Nashville mayor making case for property tax increase - WSMV News 4

Nashville mayor making case for property tax increase

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While the mayor continues to make the case for a property tax increase, one taxpayer watchdog group said it isn't necessary, and they said they have the proof to back up those claims.

The group put out a four-page brief today outlining how the mayor can maintain public services, keep police on the streets and even give employees a 4 percent raise without that $100 million property tax increase.

Mayor Karl Dean was in southeast Nashville today looking at schools like Norman Binkley Elementary. It's so overcrowded, the school needs 11 portable classrooms.

"Our school has just been exploding with children and there's just a need," parent Rosemary Woolsey said.

Adding capacity at Norman Binkley Elementary is just part of the mayor's $100 million capital plan to expand and renovate several Metro schools.

It's one of the reasons Dean believes the 53-cent property tax increase is necessary.

"People are moving into Davidson County, particularly the southeast area of the county, and we need to have the infrastructure there to keep it an attractive place for kids to get the education they need," Dean said.

Opponents of the property tax hike have now come up with a plan of their own that doesn't call for a tax increase.

They said the mayor's claim that voting against a property tax increase will take police off the streets is bogus.

"Claiming that we're going to yank police officers off the street and that we can't fund our safety is a red herring because we've shown you can balance the budget without a tax increase and not take a single police office off the streets," said Justin Owen of the Beacon Center of Tennessee.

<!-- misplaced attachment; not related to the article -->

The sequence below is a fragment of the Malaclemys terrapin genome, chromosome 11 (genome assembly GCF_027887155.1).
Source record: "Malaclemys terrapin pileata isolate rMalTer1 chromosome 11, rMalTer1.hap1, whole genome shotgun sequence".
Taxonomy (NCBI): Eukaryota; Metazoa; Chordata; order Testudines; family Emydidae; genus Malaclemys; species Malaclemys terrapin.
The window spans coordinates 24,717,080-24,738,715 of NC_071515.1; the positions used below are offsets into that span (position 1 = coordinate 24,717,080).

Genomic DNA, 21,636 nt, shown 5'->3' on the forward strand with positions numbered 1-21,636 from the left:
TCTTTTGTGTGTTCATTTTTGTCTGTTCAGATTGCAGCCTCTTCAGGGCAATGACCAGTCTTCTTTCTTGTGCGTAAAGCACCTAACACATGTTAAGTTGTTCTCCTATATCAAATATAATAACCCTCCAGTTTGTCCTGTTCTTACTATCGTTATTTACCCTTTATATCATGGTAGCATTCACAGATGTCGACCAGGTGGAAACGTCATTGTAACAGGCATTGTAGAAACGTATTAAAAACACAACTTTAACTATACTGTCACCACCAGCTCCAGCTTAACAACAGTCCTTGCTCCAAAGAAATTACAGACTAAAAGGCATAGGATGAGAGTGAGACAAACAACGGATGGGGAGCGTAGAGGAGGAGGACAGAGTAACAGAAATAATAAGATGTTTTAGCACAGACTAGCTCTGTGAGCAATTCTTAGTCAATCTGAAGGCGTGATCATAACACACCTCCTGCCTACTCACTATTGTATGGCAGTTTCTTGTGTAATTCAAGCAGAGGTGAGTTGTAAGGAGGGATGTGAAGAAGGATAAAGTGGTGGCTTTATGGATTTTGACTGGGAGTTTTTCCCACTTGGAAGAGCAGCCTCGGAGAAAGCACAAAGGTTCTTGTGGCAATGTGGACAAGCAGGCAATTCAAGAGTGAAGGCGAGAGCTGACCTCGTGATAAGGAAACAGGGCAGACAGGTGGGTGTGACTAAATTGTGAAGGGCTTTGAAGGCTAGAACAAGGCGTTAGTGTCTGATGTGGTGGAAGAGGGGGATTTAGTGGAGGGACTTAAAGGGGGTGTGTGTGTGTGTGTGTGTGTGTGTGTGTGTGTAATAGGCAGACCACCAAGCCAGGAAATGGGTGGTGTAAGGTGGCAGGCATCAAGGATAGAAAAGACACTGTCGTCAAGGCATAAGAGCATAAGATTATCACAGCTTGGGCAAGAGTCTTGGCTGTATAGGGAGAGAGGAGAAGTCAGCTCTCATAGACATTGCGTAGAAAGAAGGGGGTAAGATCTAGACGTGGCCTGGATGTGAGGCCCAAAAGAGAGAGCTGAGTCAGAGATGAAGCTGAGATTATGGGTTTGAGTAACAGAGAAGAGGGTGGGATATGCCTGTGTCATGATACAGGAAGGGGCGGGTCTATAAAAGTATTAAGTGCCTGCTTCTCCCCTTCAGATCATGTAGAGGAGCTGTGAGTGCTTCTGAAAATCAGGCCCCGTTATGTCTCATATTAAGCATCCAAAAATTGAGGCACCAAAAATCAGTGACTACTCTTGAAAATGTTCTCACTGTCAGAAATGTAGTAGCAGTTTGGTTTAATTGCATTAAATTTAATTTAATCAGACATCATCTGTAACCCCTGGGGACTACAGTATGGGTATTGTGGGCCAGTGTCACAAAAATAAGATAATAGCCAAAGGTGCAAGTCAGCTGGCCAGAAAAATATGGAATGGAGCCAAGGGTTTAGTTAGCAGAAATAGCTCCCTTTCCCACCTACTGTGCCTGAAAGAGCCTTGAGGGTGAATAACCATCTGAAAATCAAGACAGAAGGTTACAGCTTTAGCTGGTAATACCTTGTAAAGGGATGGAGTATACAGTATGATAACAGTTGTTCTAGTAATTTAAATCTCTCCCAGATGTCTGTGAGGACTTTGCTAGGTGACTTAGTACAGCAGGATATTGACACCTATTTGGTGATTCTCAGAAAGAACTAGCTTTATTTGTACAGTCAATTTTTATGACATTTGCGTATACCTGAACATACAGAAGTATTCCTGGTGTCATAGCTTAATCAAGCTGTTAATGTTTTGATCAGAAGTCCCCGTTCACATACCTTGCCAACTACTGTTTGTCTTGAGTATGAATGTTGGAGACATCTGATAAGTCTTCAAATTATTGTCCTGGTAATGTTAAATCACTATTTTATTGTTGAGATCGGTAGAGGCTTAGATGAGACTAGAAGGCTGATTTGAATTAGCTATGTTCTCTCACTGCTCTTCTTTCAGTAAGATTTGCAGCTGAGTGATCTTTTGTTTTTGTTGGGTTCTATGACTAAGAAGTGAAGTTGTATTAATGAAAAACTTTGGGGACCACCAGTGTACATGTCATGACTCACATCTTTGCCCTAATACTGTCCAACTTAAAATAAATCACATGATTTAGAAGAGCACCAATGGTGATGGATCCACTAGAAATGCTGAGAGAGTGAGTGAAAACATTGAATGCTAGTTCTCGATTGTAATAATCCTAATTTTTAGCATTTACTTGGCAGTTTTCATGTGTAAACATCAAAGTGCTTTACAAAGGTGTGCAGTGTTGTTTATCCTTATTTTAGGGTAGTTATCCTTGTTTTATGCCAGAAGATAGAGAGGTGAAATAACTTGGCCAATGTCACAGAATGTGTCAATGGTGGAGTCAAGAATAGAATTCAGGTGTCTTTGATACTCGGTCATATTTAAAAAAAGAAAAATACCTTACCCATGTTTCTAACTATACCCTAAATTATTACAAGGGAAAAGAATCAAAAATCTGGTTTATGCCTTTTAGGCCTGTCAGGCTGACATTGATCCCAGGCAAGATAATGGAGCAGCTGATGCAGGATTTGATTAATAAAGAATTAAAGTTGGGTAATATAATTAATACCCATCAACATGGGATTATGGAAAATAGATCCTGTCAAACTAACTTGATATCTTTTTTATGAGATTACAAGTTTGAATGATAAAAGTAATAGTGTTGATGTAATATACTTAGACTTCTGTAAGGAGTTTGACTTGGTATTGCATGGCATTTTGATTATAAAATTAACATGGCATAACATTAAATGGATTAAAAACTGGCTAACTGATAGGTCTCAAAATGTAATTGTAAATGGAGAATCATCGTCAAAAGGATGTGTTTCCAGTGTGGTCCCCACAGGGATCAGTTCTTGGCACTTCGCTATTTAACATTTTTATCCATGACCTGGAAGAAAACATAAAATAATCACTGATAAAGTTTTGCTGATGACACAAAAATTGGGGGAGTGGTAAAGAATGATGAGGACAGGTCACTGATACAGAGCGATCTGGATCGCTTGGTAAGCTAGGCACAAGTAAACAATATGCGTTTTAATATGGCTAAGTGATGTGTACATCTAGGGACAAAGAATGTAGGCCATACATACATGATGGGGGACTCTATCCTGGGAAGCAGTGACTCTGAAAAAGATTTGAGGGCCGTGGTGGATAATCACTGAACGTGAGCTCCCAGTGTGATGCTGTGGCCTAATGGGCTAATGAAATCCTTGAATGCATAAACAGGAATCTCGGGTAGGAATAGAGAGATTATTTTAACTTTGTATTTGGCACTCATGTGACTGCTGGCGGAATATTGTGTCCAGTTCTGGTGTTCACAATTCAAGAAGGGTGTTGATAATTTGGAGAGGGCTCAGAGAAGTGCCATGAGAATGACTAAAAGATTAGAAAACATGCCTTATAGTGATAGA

Here's what their proposal keeps: it maintains the current funding for public works, the library and parks. It even keeps the 4 percent employee raise.

It cuts the increase to education and all of Metro's subsidies to private entities and the big one, Metro General Hospital.

"We as taxpayers spend about $43 million a year on this hospital," Owen said. "It's half full and Nashville is a health care mecca. We can turn that over to the private sector and save that money."

Owen said the group will present copies of the brief to Metro Council members in order for them to craft an alternative budget.

Meanwhile other tax opponents are starting to put out yard signs and send mailers to residents to rally support against the increase.

There will be a public hearing on the budget on June 5.

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